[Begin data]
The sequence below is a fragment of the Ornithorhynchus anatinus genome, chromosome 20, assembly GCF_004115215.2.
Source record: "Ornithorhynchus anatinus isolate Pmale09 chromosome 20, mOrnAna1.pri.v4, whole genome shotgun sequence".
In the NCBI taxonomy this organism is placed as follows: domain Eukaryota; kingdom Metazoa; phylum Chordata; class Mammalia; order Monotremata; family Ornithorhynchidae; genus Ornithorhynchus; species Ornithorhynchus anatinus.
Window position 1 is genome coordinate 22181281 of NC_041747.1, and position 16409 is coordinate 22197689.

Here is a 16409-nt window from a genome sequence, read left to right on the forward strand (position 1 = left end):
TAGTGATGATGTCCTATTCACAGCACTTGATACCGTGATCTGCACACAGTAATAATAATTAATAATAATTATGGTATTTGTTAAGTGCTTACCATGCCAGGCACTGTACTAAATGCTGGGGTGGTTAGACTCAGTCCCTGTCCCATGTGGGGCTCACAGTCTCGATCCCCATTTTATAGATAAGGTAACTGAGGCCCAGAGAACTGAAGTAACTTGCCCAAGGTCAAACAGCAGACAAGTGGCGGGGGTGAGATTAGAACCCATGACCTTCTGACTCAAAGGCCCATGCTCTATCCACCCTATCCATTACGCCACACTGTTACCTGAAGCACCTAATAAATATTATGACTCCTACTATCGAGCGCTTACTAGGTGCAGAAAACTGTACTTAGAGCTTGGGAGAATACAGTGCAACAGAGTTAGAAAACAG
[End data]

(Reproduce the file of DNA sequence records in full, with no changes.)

The sequence below is a fragment of the Ornithorhynchus anatinus genome, chromosome 20, assembly GCF_004115215.2.
Source record: "Ornithorhynchus anatinus isolate Pmale09 chromosome 20, mOrnAna1.pri.v4, whole genome shotgun sequence".
In the NCBI taxonomy this organism is placed as follows: domain Eukaryota; kingdom Metazoa; phylum Chordata; class Mammalia; order Monotremata; family Ornithorhynchidae; genus Ornithorhynchus; species Ornithorhynchus anatinus.
Window position 1 is genome coordinate 22181281 of NC_041747.1, and position 16409 is coordinate 22197689.

Here is a 16409-nt window from a genome sequence, read left to right on the forward strand (position 1 = left end):
TAGTGATGATGTCCTATTCACAGCACTTGATACCGTGATCTGCACACAGTAATAATAATTAATAATAATTATGGTATTTGTTAAGTGCTTACCATGCCAGGCACTGTACTAAATGCTGGGGTGGTTAGACTCAGTCCCTGTCCCATGTGGGGCTCACAGTCTCGATCCCCATTTTATAGATAAGGTAACTGAGGCCCAGAGAACTGAAGTAACTTGCCCAAGGTCAAACAGCAGACAAGTGGCGGGGGTGAGATTAGAACCCATGACCTTCTGACTCAAAGGCCCATGCTCTATCCACCCTATCCATTACGCCACACTGTTACCTGAAGCACCTAATAAATATTATGACTCCTACTATCGAGCGCTTACTAGGTGCAGAAAACTGTACTTAGAGCTTGGGAGAATACAGTGCAACAGAGTTAGAAAACAG